In a press conference held today, the European Commission has initiated the end of privacy and confidentiality of communications on the internet in Europe. The proposed new legislation would require hosting and messenger providers to search the content of their users for potentially illegal content using error-prone upload filters. The stated aim for the fully automated filters is to identify previously unknown depictions of child abuse and even grooming attempts, forward them to the authorities and delete them. However, the technology necessary to identify such content does currently not exist and test results so far have been immensely unreliable. Furthermore, an automated search of all user content violates the fundamental right to privacy and the confidentiality of communications.

This proposed legislation undermines the integrity of encrypted messenger services. Providers of such services must either build backdoors into their end-to-end encryption or use filters to search the confidential contents of communication on the users’ devices so-called client-side filters. This weakening of privacy, however, cannot be implemented in a way that would be limited to the protection of children. Unlike portrayed by Home Affairs Commissioner Johansson at the press conference, such content can only be identified by searching the entire content of every user.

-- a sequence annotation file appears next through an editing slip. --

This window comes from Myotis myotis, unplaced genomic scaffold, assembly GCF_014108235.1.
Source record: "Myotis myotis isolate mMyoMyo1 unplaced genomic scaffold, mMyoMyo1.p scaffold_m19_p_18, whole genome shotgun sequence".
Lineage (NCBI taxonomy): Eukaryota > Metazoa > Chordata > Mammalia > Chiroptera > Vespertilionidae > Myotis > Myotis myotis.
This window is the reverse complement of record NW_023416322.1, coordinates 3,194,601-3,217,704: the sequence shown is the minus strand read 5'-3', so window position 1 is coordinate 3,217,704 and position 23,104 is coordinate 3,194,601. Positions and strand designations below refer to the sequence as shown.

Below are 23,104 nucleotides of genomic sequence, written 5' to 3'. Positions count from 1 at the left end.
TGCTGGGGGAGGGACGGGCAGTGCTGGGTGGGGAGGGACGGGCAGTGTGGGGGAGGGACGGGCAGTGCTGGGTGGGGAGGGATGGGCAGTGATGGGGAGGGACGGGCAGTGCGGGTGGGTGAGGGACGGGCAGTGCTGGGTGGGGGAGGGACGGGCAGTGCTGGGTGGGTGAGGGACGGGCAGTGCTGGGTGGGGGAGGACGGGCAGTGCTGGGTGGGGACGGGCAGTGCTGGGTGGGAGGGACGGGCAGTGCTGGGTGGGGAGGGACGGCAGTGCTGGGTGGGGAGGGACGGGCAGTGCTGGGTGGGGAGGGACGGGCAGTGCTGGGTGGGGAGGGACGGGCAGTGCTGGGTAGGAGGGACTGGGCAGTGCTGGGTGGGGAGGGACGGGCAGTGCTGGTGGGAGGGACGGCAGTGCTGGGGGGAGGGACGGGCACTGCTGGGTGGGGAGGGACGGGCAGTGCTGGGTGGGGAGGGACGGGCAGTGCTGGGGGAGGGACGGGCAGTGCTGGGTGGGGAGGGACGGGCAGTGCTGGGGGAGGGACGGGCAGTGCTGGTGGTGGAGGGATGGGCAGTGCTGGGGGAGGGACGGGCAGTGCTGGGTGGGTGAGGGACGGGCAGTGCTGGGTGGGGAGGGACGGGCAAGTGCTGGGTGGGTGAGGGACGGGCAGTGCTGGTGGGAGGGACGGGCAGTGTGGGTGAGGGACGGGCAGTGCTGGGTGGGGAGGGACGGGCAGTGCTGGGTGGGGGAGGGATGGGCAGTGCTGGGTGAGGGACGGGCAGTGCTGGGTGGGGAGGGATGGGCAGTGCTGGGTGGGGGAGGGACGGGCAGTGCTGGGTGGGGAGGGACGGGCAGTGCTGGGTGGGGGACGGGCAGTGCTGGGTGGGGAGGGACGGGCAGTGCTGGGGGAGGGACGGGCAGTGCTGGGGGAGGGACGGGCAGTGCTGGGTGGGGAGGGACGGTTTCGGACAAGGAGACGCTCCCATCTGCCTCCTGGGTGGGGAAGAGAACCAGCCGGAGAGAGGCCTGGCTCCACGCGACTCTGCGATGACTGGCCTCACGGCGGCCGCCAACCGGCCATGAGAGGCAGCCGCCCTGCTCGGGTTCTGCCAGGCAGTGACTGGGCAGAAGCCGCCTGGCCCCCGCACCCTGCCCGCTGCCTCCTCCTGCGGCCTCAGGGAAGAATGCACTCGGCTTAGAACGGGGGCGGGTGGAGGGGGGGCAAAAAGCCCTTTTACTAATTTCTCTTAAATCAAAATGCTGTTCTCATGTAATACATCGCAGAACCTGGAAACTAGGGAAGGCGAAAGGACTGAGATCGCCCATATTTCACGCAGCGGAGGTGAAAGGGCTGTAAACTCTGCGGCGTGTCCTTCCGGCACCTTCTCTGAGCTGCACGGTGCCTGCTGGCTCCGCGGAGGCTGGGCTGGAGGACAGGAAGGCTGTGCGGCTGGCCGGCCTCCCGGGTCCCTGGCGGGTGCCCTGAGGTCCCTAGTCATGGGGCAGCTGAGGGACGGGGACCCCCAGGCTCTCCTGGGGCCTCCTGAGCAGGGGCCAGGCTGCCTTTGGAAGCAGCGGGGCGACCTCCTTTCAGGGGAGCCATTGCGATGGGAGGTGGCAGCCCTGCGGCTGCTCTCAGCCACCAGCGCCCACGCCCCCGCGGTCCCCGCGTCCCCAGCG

„Real criminals can easily circumvent this legislation by just moving to self-hosted messengers, the dark web or other jurisdiction. The only ones whose messages will at the end be surveilled are normal European citizens, journalists, doctors, lawyers and Whistleblowers. If this proposal goes through, the days in which the EU was leading on data protection are over.“ (Thomas Lohninger, Executive Director, 

This measure therefore means that nobody can rely on the confidentiality of their electronic communications any more. This includes professions who are subject to especially protected confidentiality, for instance journalists, doctors or lawyers, but also whistleblowers, whose electronic communications will be disproportionately at risk from this law in the future.


Early reactions to the proposed legislation:

Since you're here

… we have a small favour to ask. For articles like this, we analyse legal texts, assess official documents and read T&Cs (really!). We make sure that as many people as possible concern themselves with complicated legal and technical content and understand the enormous effects it has on their lives. We do this with the firm conviction that together we are stronger than all lobbyists, powerful decision makers and corporations. For all of this we need your support. Help us be a strong voice for civil society!

Become a supporter now!

Related stories: